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Nintendo Sues Guy for Saying They Should Put N64 Games on the Switch


DALLAS — The notoriously litigious Nintendo corporation has set its sights on their latest target: a guy who was recently overheard saying they should really get some Nintendo 64 games up on Nintendo Switch’s online service. 

“Boy, I’m in deep shit now,” said Ernest Wall, who made the declaration without realizing it would make its way to Nintendo’s lawyers. “I didn’t realize talking about what they should do with their properties would be enough to get dinged for a lawsuit, but honestly with Nintendo I should’ve expected it. Lawyer says there’s no way these charges stick, but even so, it’s gonna be a long couple of months dealing with this shit. So much for my trip up north next month. Instead I have to appear in court and testify that I am not doing game piracy.”

The lawsuit is the latest in a series that have seen Nintendo target ROM sites and fan made games, among other perceived invasions of their IP.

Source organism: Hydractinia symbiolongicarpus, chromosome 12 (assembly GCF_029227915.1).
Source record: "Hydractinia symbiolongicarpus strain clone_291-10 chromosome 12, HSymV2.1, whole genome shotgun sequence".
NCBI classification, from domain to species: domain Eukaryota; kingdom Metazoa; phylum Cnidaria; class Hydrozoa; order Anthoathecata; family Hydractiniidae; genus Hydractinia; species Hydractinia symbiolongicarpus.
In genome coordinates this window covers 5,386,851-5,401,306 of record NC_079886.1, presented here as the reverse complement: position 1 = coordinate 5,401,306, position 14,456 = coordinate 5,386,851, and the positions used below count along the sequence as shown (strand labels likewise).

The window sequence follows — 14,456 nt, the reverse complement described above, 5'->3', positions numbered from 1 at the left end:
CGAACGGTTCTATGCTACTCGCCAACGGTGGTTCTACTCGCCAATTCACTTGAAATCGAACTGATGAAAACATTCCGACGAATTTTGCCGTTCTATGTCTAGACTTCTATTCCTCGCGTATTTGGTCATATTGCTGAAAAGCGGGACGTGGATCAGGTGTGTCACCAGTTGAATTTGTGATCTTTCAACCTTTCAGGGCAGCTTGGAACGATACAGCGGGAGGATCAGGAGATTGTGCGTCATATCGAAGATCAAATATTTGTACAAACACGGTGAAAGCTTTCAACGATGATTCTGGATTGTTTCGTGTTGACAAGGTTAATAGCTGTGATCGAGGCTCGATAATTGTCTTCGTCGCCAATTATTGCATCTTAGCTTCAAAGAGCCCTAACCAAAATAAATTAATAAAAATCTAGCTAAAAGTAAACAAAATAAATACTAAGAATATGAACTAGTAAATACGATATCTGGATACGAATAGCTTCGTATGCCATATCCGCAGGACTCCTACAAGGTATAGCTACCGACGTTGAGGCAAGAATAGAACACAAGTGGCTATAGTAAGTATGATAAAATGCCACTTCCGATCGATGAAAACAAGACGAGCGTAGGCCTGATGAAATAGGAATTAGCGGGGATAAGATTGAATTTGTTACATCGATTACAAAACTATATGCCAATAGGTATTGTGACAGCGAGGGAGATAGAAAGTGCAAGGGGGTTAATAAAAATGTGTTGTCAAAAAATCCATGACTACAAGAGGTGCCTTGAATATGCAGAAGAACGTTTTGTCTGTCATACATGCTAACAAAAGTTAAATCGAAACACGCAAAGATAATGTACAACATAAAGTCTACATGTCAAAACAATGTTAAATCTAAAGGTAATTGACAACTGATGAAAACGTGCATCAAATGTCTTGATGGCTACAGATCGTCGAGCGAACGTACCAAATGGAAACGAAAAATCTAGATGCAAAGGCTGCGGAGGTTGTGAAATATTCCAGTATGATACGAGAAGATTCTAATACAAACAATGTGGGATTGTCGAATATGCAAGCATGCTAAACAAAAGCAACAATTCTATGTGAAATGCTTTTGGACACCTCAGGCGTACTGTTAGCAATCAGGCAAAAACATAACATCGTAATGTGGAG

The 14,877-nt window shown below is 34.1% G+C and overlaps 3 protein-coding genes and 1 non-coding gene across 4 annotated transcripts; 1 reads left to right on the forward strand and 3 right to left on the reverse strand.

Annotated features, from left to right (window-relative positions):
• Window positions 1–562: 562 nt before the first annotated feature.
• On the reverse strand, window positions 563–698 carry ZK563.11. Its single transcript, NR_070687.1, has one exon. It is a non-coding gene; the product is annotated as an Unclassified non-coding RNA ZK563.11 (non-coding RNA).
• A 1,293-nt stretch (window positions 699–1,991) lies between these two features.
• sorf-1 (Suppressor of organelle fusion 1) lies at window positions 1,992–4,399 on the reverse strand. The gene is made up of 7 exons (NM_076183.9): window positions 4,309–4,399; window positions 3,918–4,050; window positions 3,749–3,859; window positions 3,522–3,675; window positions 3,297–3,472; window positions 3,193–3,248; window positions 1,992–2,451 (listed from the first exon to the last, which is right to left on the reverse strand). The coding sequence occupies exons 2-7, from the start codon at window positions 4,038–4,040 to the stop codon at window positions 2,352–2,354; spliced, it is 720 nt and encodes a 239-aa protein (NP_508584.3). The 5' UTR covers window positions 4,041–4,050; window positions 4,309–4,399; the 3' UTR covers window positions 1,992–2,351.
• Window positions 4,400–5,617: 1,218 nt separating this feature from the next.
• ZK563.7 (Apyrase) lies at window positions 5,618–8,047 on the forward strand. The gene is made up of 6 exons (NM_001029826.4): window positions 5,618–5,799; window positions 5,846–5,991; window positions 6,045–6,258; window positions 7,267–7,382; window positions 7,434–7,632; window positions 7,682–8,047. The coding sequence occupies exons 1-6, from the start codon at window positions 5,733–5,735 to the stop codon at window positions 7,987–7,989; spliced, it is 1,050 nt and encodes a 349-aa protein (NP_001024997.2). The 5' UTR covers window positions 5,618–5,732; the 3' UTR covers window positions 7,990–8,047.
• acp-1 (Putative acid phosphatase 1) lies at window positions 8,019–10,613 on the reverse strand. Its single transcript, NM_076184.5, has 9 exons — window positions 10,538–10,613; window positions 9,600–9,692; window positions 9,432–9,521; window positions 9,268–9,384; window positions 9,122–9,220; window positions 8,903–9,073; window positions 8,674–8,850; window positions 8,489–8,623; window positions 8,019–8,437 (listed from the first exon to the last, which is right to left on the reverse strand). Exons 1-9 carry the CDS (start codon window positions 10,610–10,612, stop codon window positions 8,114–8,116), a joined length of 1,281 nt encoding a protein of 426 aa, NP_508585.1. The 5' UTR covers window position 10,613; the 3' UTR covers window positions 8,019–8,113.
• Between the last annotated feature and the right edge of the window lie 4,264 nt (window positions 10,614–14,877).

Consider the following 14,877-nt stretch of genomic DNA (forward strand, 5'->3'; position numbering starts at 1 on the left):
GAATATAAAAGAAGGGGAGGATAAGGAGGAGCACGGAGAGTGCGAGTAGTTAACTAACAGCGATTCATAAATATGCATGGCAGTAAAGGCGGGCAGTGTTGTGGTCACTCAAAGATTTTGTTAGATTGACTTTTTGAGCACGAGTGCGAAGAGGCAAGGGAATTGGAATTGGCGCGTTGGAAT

“These Nintendo games are Nintendo products, simple as that,” said Austin Jennings, a lawyer representing Nintendo in the lawsuit. “That means the unlawful reproduction, manufacturing, selling, manipulating, or just generally talking out loud about what we could be doing with them all are all violations of our intellectual property rights. How are we supposed to do our jobs when we are under such constant attack?”

Many in the gaming community echo the opinion that Nintendo has been underwhelming with their online selection of classic titles lately. 

“Look, don’t get me wrong, there’s some really great throwback stuff on the Switch already,” said someone who was into it. “Some of the best titles in gaming history. But those have all been there for a while at this point. In the meantime we’re getting shit like Jelly Boy and Spanky’s Quest while these assholes are sitting on Mario 64 and Ocarina of Time. Maybe stop suing everybody and get on that, I don’t know.” 

As of press time, Nintendo apologized for not yet having Nintendo 64 titles available online, and said they would make it up to players by giving them six SNES games they’ve never heard of next month, up from the usual three.